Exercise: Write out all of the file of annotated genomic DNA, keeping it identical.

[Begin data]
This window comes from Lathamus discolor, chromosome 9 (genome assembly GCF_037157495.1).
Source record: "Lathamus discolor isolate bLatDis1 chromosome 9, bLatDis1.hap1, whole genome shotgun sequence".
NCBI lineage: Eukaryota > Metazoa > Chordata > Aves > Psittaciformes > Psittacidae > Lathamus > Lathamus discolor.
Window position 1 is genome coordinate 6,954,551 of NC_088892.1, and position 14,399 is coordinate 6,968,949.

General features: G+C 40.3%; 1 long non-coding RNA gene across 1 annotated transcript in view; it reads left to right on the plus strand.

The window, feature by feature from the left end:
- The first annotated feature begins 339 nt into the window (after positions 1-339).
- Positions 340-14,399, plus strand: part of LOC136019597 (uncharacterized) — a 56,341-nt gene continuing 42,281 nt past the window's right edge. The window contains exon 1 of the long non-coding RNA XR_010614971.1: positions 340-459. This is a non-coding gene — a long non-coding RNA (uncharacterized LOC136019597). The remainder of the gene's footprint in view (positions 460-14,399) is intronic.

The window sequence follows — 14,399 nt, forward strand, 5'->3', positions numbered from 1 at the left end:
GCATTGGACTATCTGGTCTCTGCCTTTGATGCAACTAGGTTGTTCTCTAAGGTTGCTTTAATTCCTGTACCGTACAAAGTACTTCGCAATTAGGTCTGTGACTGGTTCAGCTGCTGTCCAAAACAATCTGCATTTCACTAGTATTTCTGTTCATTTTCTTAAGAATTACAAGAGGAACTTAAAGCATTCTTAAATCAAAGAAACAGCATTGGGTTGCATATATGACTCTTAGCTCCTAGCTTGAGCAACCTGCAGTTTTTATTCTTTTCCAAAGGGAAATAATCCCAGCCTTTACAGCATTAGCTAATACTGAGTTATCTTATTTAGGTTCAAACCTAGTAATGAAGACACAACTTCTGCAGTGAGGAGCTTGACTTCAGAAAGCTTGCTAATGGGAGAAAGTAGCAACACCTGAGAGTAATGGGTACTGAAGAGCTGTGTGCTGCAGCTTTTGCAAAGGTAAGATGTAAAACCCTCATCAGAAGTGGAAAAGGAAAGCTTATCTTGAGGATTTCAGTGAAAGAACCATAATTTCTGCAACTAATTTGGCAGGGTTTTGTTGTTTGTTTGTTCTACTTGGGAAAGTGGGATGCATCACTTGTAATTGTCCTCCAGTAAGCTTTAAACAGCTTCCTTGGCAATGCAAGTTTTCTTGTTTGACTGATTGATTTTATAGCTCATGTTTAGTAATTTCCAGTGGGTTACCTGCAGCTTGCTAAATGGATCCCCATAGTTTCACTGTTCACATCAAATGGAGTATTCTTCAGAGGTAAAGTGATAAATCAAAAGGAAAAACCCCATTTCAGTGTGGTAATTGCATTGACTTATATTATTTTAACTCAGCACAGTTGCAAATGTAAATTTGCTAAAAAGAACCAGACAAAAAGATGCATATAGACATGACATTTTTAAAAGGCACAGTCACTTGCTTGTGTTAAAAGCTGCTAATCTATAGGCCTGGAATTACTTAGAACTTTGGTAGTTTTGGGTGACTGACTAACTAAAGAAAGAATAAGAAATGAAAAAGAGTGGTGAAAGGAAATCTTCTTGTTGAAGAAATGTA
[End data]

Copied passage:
This window comes from Lathamus discolor, chromosome 9 (genome assembly GCF_037157495.1).
Source record: "Lathamus discolor isolate bLatDis1 chromosome 9, bLatDis1.hap1, whole genome shotgun sequence".
NCBI lineage: Eukaryota > Metazoa > Chordata > Aves > Psittaciformes > Psittacidae > Lathamus > Lathamus discolor.
Window position 1 is genome coordinate 6,954,551 of NC_088892.1, and position 14,399 is coordinate 6,968,949.

General features: G+C 40.3%; 1 long non-coding RNA gene across 1 annotated transcript in view; it reads left to right on the plus strand.

The window, feature by feature from the left end:
- The first annotated feature begins 339 nt into the window (after positions 1-339).
- Positions 340-14,399, plus strand: part of LOC136019597 (uncharacterized) — a 56,341-nt gene continuing 42,281 nt past the window's right edge. The window contains exon 1 of the long non-coding RNA XR_010614971.1: positions 340-459. This is a non-coding gene — a long non-coding RNA (uncharacterized LOC136019597). The remainder of the gene's footprint in view (positions 460-14,399) is intronic.

The window sequence follows — 14,399 nt, forward strand, 5'->3', positions numbered from 1 at the left end:
GCATTGGACTATCTGGTCTCTGCCTTTGATGCAACTAGGTTGTTCTCTAAGGTTGCTTTAATTCCTGTACCGTACAAAGTACTTCGCAATTAGGTCTGTGACTGGTTCAGCTGCTGTCCAAAACAATCTGCATTTCACTAGTATTTCTGTTCATTTTCTTAAGAATTACAAGAGGAACTTAAAGCATTCTTAAATCAAAGAAACAGCATTGGGTTGCATATATGACTCTTAGCTCCTAGCTTGAGCAACCTGCAGTTTTTATTCTTTTCCAAAGGGAAATAATCCCAGCCTTTACAGCATTAGCTAATACTGAGTTATCTTATTTAGGTTCAAACCTAGTAATGAAGACACAACTTCTGCAGTGAGGAGCTTGACTTCAGAAAGCTTGCTAATGGGAGAAAGTAGCAACACCTGAGAGTAATGGGTACTGAAGAGCTGTGTGCTGCAGCTTTTGCAAAGGTAAGATGTAAAACCCTCATCAGAAGTGGAAAAGGAAAGCTTATCTTGAGGATTTCAGTGAAAGAACCATAATTTCTGCAACTAATTTGGCAGGGTTTTGTTGTTTGTTTGTTCTACTTGGGAAAGTGGGATGCATCACTTGTAATTGTCCTCCAGTAAGCTTTAAACAGCTTCCTTGGCAATGCAAGTTTTCTTGTTTGACTGATTGATTTTATAGCTCATGTTTAGTAATTTCCAGTGGGTTACCTGCAGCTTGCTAAATGGATCCCCATAGTTTCACTGTTCACATCAAATGGAGTATTCTTCAGAGGTAAAGTGATAAATCAAAAGGAAAAACCCCATTTCAGTGTGGTAATTGCATTGACTTATATTATTTTAACTCAGCACAGTTGCAAATGTAAATTTGCTAAAAAGAACCAGACAAAAAGATGCATATAGACATGACATTTTTAAAAGGCACAGTCACTTGCTTGTGTTAAAAGCTGCTAATCTATAGGCCTGGAATTACTTAGAACTTTGGTAGTTTTGGGTGACTGACTAACTAAAGAAAGAATAAGAAATGAAAAAGAGTGGTGAAAGGAAATCTTCTTGTTGAAGAAATGTA